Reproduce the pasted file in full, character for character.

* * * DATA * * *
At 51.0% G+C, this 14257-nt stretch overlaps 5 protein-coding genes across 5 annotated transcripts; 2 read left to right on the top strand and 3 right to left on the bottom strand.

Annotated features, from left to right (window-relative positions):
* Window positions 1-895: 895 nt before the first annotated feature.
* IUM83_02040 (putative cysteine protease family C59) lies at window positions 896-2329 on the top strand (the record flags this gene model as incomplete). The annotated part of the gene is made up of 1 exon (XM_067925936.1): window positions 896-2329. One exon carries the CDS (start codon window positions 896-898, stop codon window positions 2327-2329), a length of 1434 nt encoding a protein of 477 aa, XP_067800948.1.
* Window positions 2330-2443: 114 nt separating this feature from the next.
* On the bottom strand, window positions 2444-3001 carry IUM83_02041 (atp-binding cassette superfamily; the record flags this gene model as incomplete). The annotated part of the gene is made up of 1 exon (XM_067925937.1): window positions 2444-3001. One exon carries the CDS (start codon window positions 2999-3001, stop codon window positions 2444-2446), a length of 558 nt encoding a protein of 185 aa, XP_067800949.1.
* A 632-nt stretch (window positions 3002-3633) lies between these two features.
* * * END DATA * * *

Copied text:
At 51.0% G+C, this 14257-nt stretch overlaps 5 protein-coding genes across 5 annotated transcripts; 2 read left to right on the top strand and 3 right to left on the bottom strand.

Annotated features, from left to right (window-relative positions):
* Window positions 1-895: 895 nt before the first annotated feature.
* IUM83_02040 (putative cysteine protease family C59) lies at window positions 896-2329 on the top strand (the record flags this gene model as incomplete). The annotated part of the gene is made up of 1 exon (XM_067925936.1): window positions 896-2329. One exon carries the CDS (start codon window positions 896-898, stop codon window positions 2327-2329), a length of 1434 nt encoding a protein of 477 aa, XP_067800948.1.
* Window positions 2330-2443: 114 nt separating this feature from the next.
* On the bottom strand, window positions 2444-3001 carry IUM83_02041 (atp-binding cassette superfamily; the record flags this gene model as incomplete). The annotated part of the gene is made up of 1 exon (XM_067925937.1): window positions 2444-3001. One exon carries the CDS (start codon window positions 2999-3001, stop codon window positions 2444-2446), a length of 558 nt encoding a protein of 185 aa, XP_067800949.1.
* A 632-nt stretch (window positions 3002-3633) lies between these two features.